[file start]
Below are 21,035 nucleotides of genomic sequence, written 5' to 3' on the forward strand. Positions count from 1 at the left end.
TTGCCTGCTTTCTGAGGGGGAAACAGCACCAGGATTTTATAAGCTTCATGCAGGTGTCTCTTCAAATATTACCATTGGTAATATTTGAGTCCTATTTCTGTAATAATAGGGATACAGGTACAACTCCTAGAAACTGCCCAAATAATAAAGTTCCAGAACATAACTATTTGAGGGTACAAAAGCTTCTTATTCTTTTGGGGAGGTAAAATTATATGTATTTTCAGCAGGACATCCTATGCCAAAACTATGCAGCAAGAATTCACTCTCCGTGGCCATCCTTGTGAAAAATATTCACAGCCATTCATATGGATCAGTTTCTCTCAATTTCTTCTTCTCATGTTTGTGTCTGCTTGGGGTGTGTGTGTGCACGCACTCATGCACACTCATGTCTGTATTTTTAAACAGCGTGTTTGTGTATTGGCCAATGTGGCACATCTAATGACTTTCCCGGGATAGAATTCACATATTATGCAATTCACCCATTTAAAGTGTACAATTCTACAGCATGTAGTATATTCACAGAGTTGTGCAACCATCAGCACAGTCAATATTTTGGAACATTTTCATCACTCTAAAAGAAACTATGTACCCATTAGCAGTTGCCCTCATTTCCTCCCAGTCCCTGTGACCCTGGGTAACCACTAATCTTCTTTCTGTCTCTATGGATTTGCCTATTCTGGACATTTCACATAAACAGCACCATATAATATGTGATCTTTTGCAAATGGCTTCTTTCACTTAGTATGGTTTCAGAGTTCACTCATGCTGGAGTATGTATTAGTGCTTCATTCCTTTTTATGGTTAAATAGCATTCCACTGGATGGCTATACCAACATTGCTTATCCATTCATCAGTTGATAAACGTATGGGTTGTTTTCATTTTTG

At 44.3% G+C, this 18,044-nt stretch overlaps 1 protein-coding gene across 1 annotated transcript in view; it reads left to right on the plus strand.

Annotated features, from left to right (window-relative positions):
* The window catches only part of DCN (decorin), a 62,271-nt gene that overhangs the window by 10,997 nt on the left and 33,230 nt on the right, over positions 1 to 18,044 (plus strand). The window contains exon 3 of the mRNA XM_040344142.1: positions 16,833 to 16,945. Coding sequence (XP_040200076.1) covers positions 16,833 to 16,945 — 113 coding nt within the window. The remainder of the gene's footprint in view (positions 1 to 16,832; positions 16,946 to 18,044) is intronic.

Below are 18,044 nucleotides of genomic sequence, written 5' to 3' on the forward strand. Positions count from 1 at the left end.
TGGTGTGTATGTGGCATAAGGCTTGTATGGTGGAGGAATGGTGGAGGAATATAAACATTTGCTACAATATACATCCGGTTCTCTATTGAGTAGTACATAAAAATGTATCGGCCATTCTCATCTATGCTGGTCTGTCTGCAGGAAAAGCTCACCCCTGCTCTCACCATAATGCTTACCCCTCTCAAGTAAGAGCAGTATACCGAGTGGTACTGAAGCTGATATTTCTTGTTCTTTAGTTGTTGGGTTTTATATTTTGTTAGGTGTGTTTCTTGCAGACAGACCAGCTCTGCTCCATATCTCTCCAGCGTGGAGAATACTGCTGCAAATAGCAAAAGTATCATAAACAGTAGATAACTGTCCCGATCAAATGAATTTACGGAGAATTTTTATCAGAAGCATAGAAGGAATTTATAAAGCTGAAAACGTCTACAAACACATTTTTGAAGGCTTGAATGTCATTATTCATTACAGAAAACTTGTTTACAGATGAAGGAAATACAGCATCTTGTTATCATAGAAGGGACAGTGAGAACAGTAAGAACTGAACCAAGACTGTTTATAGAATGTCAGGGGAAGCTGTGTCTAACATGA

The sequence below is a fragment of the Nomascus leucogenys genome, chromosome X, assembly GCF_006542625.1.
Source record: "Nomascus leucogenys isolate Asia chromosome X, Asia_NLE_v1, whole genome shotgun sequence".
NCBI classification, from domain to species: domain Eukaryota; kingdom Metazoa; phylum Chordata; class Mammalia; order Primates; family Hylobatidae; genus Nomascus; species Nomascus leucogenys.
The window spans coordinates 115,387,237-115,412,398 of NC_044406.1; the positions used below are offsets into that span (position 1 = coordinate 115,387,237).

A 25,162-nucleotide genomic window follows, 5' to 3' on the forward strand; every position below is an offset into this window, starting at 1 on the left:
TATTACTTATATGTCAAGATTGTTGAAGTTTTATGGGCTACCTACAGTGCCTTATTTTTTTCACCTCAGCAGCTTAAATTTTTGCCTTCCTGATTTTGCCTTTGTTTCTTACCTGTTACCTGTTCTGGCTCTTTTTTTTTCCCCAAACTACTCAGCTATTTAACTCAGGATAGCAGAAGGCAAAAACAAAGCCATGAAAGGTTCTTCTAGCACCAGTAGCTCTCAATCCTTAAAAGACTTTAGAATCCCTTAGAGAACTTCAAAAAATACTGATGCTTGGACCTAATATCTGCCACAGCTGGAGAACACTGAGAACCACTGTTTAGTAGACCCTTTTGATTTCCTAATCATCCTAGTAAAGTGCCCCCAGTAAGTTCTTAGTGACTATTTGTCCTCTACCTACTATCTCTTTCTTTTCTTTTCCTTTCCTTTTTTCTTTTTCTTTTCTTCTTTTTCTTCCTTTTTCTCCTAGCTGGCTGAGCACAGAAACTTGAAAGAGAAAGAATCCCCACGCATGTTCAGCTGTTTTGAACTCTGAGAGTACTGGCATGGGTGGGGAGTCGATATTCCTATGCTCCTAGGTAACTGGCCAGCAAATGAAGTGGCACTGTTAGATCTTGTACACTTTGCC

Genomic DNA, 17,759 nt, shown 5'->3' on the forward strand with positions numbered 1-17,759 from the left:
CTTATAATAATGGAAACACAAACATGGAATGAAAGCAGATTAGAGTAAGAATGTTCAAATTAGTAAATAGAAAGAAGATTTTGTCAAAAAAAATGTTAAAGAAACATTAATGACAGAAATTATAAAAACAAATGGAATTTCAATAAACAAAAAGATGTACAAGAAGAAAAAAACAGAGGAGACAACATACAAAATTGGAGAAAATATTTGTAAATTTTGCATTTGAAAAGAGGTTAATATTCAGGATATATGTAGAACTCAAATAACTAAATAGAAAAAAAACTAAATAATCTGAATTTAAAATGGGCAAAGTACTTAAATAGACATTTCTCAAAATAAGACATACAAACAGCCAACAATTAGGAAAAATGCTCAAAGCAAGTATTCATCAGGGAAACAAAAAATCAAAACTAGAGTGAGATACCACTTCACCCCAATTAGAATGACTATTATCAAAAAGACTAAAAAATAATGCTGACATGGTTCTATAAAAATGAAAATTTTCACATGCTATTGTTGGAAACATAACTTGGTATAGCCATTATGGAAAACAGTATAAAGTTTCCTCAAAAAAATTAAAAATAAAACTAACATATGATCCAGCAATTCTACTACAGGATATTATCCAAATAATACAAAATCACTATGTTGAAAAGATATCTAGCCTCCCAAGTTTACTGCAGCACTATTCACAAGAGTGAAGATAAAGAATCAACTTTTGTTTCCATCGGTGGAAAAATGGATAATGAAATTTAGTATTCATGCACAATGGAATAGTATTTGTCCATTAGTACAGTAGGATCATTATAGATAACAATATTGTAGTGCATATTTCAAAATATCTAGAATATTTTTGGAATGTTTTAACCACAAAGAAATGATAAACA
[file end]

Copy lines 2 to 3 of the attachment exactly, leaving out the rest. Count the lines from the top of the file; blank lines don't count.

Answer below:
TTGCCTGCTTTCTGAGGGGGAAACAGCACCAGGATTTTATAAGCTTCATGCAGGTGTCTCTTCAAATATTACCATTGGTAATATTTGAGTCCTATTTCTGTAATAATAGGGATACAGGTACAACTCCTAGAAACTGCCCAAATAATAAAGTTCCAGAACATAACTATTTGAGGGTACAAAAGCTTCTTATTCTTTTGGGGAGGTAAAATTATATGTATTTTCAGCAGGACATCCTATGCCAAAACTATGCAGCAAGAATTCACTCTCCGTGGCCATCCTTGTGAAAAATATTCACAGCCATTCATATGGATCAGTTTCTCTCAATTTCTTCTTCTCATGTTTGTGTCTGCTTGGGGTGTGTGTGTGCACGCACTCATGCACACTCATGTCTGTATTTTTAAACAGCGTGTTTGTGTATTGGCCAATGTGGCACATCTAATGACTTTCCCGGGATAGAATTCACATATTATGCAATTCACCCATTTAAAGTGTACAATTCTACAGCATGTAGTATATTCACAGAGTTGTGCAACCATCAGCACAGTCAATATTTTGGAACATTTTCATCACTCTAAAAGAAACTATGTACCCATTAGCAGTTGCCCTCATTTCCTCCCAGTCCCTGTGACCCTGGGTAACCACTAATCTTCTTTCTGTCTCTATGGATTTGCCTATTCTGGACATTTCACATAAACAGCACCATATAATATGTGATCTTTTGCAAATGGCTTCTTTCACTTAGTATGGTTTCAGAGTTCACTCATGCTGGAGTATGTATTAGTGCTTCATTCCTTTTTATGGTTAAATAGCATTCCACTGGATGGCTATACCAACATTGCTTATCCATTCATCAGTTGATAAACGTATGGGTTGTTTTCATTTTTG

At 44.3% G+C, this 18,044-nt stretch overlaps 1 protein-coding gene across 1 annotated transcript in view; it reads left to right on the plus strand.